September 23, 2007

Review of The War

Despite blemishes, Burns' 'The War' is a strong, searing sagaKen Burns' “The War” is a triumph, but not an unconditional one. Despite its title, this stunning seven-part film cannot be considered the definitive documentary on World War II. In this country, in this era, perhaps no single work can make us fully comprehend the enormity of what happened 60-plus years ago.

The film, which premieres tonight at 8, was six years in the making. Despite controversies over Burns' initial failure to include tales from Hispanic veterans and a kerfluffle over four spoken obscenities, each episode shines. The viewer's 14 1/2 hour investment is amply repaid by the vivid testimony of dozens of survivors, and a few casualties. They speak in language that is bitter, wry, honest.
The Native segment:The irony of the United States battling fascism abroad while upholding racial injustice at home is a major theme in “The War.” Burns, then, must have been surprised when, as his film was being edited, Hispanics complained that their contributions had been ignored. He responded by interviewing two Mexican-Americans from Los Angeles, Bill Lansford and Pete Arias, and one American Indian, Joseph Medicine Crow from the Crow Indian Reservation in Montana.

Their memories advance a key Burnsian theme, how the war touched every corner of our country. Rather than being edited into the main body of “The War,” however, these tales were tacked on as codas following three of the seven episodes. (Lansford and Arias discuss Guadalcanal after Episode 2, and Iwo Jima after Episode 6. After Episode 5, Medicine Crow spins a marvelous yarn of how, in a German village, he performed the four feats required of his tribe's war chiefs.)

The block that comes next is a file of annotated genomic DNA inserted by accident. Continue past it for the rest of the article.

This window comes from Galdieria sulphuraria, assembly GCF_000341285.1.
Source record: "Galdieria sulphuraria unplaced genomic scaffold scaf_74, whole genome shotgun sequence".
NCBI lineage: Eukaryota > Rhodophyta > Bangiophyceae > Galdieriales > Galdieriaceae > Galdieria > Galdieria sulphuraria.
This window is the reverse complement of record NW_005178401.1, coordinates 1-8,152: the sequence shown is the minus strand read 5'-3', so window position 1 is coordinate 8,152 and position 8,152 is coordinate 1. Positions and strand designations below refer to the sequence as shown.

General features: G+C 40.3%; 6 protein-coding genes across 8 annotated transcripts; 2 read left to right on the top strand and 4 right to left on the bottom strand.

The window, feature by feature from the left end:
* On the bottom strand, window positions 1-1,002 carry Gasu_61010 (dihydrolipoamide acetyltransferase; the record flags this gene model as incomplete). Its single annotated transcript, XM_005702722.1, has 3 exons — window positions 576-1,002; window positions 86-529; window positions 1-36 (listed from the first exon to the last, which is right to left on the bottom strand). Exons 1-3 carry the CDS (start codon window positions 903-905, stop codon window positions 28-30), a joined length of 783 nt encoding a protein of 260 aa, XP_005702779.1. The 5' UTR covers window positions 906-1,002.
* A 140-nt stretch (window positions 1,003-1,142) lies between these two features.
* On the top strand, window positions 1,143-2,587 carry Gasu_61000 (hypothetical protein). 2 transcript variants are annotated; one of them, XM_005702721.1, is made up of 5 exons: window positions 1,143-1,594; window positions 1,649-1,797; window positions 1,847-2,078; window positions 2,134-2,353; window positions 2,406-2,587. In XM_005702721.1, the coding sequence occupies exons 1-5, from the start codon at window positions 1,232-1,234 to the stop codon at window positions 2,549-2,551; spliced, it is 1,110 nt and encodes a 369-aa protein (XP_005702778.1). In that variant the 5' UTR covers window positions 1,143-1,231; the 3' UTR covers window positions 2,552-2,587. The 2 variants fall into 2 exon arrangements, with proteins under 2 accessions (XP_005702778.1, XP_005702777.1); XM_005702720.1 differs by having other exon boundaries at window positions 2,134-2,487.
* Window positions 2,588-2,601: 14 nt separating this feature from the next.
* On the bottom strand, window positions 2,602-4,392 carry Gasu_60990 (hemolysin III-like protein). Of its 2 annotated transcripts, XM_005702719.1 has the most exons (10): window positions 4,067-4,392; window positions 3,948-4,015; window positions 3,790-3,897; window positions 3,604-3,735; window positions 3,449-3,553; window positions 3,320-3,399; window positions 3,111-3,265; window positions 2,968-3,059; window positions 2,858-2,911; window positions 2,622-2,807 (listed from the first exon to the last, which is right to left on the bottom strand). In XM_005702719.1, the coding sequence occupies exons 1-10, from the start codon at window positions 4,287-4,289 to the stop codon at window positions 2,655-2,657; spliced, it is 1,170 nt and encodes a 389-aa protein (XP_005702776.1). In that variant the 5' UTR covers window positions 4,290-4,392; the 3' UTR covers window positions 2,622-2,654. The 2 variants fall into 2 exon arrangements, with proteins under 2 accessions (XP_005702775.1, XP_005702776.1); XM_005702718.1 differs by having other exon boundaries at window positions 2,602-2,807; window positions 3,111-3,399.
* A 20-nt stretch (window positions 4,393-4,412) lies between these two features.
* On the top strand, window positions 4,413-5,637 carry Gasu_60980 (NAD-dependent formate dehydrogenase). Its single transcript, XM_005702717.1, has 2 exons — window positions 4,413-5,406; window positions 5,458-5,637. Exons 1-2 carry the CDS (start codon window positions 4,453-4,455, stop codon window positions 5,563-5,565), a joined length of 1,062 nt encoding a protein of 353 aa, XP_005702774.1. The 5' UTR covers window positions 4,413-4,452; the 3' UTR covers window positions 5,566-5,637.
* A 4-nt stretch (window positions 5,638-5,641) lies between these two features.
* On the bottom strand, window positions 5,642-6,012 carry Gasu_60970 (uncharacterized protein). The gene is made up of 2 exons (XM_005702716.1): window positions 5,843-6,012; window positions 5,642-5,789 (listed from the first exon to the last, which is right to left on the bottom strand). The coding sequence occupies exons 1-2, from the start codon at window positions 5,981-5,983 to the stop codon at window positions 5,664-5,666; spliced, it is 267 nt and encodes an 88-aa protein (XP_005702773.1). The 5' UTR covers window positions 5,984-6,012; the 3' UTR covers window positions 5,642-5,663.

The main flaw:Burns did, however, have a choice in how he told this story. Often, “The War” is a prisoner of its format. The film occasionally roams beyond its four towns to provide historical context, but these are arbitrary and unsatisfactory outings. The Holocaust, for instance, is only hinted at until the final episode, when soldiers from Mobile and Waterbury encounter the Final Solution's survivors while liberating Nazi concentration camps.

While spanning the globe, this film ignores much of the world. “The War” is at its worst when cursorily explaining, or simply ignoring, the conflict's causes and results, except as they relate to Burns' four towns. ... [Y]ou have to wonder about a World War II documentary that has time to rhapsodize about springtime in rural Minnesota but can't spare a moment for the Warsaw ghetto, Shanghai, the battleship Bismarck or “righteous Gentile” Raoul Wallenberg.

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